Crawford Art Gallerypermanent collection themes

William Gerard Barry James  Brennan James  Brennan James  Brennan
James  Brennan William Conor William Conor Daniel MacDonald
Daniel MacDonald Daniel MacDonald Daniel MacDonald Daniel MacDonald
Daniel MacDonald Daniel MacDonald Daniel MacDonald Daniel MacDonald
Daniel MacDonald Daniel MacDonald Daniel MacDonald Daniel MacDonald
Daniel MacLise William Magrath Grierson Erskine Nicol
Erskine Nicol Stephen O'Driscoll Stephen O'Driscoll Robert Richard Scanlon
Harry Scully    

"Soul Beggars" Weddings, Departures, Fairs and Festivals - Scenes of Everyday Life in
19th Century Ireland

In the mid-nineteenth century, Thomas Davis, a leader of the Young Ireland movement, advocated a ‘national’ art. Davis believed art was “biography taught through the eye” and that painting should be a record of places, peoples and events. Whether or not a national school of Irish art did develop has often been debated, but there is no doubt that a thriving regional school of art existed in Cork in the eighteenth and nineteenth centuries, one that tended towards Realism and Romanticism.

The fact that the majority of artists in this exhibition are from Munster reflects the realities of nineteenth century Ireland. In Dublin there was more encouragement for art that expressed the viewpoint of the ruling classes, while Cork, with its merchant princes and traders, was more interested in the realities of everyday life, the here and now. The Realism that flourished in Munster saw artists such as James Brenan producing visual reportage and social commentary, while there were other artists, notably Daniel MacDonald, whose work contains a strong dash of humour and social satire. MacDonald's Country Dance is a cheerful scene, while his Bowling Match at Castlemary Cloyne incorporates both Cork street characters and members of the local aristocracy. A separate drawing by MacDonald entitled Cork Characters provides a key to identifying at least three of the onlookers at the bowling match. In a series of ink sketches, Daniel MacDonald depicts a hedge school master, men returning from a duel, pilgrims at Gougane Barra, soldiers in an Irish town, and other scenes of everyday life. The same spirit of satire is evident in Stephen O'Driscoll who produced silhouette portraits that depicted well-known citizens of his day.

An eye-witness image of emigration is provided by Robert Richard Scanlan, whose Emigrants Awaiting Embarkation, West Cork 1852, reveals a wide variety of age and of prosperity amongst those assembled on the quay. With most of Ireland’s farmers being tenants on large estates, the payment, or non-payment, of rent became a focal point of discontent, and emigration was often the only recourse open to those evicted from their lands. Landlord and Tenant a drawing by Erskine Nicol, gives an insight into this world. For those who remained in Ireland, there were religious festivals and social events to enliven and mark the passing of the seasons.

Daniel Maclise’s print Snap Apple Night is a visual documentation of fortune telling, divination and social ritual in early nineteenth century Cork. While Maclise pays homage to David Wilkie, whose depictions of life in Scotland contain narratives relating to philosophy and the development of theories of sense perception, there is something else at the heart of Snap Apple Night. The slightly frantic image of the man standing, mouth agape, while the dancer nearby raises his shillelagh exultantly hint that social chaos and disorder may not be far away.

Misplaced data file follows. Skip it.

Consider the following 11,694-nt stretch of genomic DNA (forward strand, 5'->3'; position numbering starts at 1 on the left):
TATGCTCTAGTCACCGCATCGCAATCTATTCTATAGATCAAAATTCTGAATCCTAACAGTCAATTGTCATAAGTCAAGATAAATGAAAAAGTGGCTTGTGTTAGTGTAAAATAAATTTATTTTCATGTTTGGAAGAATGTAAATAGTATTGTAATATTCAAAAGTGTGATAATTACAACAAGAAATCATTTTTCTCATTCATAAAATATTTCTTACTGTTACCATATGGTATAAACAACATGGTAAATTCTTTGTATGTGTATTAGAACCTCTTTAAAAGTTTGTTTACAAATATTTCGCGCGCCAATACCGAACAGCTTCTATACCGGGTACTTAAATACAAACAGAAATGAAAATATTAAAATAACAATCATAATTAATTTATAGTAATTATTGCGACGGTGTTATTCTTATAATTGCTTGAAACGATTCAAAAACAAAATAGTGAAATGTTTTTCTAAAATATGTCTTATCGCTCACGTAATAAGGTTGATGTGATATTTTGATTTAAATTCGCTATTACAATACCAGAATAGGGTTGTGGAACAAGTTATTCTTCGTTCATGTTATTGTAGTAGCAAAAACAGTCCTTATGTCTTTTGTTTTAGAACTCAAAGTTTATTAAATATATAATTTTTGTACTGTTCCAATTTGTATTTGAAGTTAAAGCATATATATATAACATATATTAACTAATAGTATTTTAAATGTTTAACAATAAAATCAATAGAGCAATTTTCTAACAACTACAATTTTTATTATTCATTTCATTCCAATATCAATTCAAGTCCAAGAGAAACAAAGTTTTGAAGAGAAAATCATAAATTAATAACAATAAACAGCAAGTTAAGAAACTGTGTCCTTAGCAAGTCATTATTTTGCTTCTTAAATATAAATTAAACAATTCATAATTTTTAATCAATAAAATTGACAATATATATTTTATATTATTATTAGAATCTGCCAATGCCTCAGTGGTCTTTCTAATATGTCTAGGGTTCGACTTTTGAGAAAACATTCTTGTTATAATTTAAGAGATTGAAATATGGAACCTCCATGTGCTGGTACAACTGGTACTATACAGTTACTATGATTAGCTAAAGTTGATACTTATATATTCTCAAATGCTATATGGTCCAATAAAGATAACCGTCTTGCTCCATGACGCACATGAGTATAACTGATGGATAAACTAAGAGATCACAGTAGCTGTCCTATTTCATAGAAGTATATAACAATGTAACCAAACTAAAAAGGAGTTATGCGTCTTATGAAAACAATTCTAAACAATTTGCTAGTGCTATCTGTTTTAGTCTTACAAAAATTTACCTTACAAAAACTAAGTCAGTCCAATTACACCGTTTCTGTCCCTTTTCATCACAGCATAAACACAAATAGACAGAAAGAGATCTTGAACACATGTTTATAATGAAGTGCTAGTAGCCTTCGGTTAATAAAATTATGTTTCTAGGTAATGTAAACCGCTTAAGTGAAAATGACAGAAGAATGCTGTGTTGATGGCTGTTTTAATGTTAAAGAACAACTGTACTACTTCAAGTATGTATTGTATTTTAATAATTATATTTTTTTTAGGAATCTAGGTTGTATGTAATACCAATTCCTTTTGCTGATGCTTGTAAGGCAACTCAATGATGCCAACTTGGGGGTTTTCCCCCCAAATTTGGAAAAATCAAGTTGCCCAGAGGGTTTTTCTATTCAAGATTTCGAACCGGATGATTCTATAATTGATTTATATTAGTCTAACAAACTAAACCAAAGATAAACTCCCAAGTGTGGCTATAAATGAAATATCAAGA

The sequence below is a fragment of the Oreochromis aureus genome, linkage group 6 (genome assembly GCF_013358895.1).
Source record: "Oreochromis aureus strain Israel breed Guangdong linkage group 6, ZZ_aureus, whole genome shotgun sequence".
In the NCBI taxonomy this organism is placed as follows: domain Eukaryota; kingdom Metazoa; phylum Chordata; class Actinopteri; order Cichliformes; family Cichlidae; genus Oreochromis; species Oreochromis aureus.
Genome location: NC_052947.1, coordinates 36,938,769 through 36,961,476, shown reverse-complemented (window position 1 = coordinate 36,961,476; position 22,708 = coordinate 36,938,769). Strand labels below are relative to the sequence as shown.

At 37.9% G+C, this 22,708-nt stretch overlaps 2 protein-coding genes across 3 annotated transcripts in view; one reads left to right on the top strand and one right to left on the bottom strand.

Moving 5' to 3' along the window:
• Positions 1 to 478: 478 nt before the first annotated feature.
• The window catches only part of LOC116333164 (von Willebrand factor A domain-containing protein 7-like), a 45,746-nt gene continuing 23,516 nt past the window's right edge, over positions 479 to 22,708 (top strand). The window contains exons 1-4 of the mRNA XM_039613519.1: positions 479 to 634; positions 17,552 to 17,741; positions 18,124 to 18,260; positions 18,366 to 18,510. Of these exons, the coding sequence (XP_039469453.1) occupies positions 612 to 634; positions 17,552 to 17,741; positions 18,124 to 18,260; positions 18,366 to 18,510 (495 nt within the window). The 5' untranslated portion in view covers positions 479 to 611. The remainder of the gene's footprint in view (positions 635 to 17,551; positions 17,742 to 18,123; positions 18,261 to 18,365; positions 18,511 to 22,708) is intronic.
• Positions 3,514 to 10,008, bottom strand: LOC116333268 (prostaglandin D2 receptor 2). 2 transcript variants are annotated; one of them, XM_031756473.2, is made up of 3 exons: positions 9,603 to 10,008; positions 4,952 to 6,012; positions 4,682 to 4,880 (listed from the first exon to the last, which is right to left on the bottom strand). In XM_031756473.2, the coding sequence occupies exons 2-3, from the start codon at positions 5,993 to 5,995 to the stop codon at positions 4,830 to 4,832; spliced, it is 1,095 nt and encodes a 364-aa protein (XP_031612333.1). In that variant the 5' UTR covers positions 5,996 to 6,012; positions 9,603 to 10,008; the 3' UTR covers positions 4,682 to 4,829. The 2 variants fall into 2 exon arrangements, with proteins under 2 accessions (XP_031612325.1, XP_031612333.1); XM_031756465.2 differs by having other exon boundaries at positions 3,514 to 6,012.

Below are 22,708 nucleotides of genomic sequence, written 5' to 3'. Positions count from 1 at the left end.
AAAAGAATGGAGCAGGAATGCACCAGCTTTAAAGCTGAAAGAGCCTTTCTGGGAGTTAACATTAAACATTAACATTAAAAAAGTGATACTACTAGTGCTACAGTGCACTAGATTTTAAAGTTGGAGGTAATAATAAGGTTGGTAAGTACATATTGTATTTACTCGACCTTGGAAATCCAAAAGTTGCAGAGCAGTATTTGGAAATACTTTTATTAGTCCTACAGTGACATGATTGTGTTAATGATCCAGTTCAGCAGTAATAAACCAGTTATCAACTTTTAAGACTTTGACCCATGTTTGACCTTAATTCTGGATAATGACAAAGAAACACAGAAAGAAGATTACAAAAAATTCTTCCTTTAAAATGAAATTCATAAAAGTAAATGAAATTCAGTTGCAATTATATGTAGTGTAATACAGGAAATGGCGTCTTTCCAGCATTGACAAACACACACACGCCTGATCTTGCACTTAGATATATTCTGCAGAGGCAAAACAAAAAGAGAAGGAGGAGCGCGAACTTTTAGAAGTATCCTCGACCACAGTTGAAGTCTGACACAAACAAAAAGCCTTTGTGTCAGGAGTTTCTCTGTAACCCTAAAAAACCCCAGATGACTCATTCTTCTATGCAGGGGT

The hopes pinned by improving landlords in Ireland on the potential for spinning, weaving and lace-making to supplement rural incomes, formed the theme for many works of art. For those too poor to afford spinning wheels, patchwork was a way of re-using discarded fabrics, as in Brenan’s scene of an old woman in a cottage interior, Patchwork. The reality of the textile industry in Ireland was that it was vulnerable to market forces, with many businesses failing as a result of cheap imports. In James Brenan’s Committee of Inspection, a hand weaver accepts with quiet resignation the demise of his craft and livelihood. In Brenan's Letter from America, a young girl, literate as a result of schooling, reads a letter to her parents, while in Words of Counsel, a parish priest speaks with the parents of a young girl, while her hopeful fiancé stands outside the cottage door.

There is little sentiment, and a hint of Courbet’s Realism, in William Magrath’s Son of the Soil, which depicts a man working outside a thatched cottage. Magrath, having studied in Cork, emigrated to New York, where he produced many paintings of rural life in Ireland. In a similar vein, Harry Scully's portrait of a farm labourer accurately depicts the effect of years of working outdoors. Hugh Charde, who taught at the Cork School of Art, also successfully avoids sentiment in his Market Woman [exhibited in the corridor opposite these galleries], depicting a rosy-cheeked young woman carrying a basket of vegetables. This painting owes much to French Realist tradition.  The influence of French Impressionism is evident in the work of Cork artist Charles McIver Grierson, whose Potato Gatherers is an evocative essay in pastel, and in the painting by William Gerard Barry, a Cork artist of the later nineteenth century, who depicts the interior of a cottage with an old woman looking after children. In the twentieth century, the tradition of depicting everyday life was carried on by William Conor in Belfast, whose characteristic sketches are evocative of an era now largely vanished.

Further information on the Irish Famine can be found here (Ireland's Great Hunger Museum).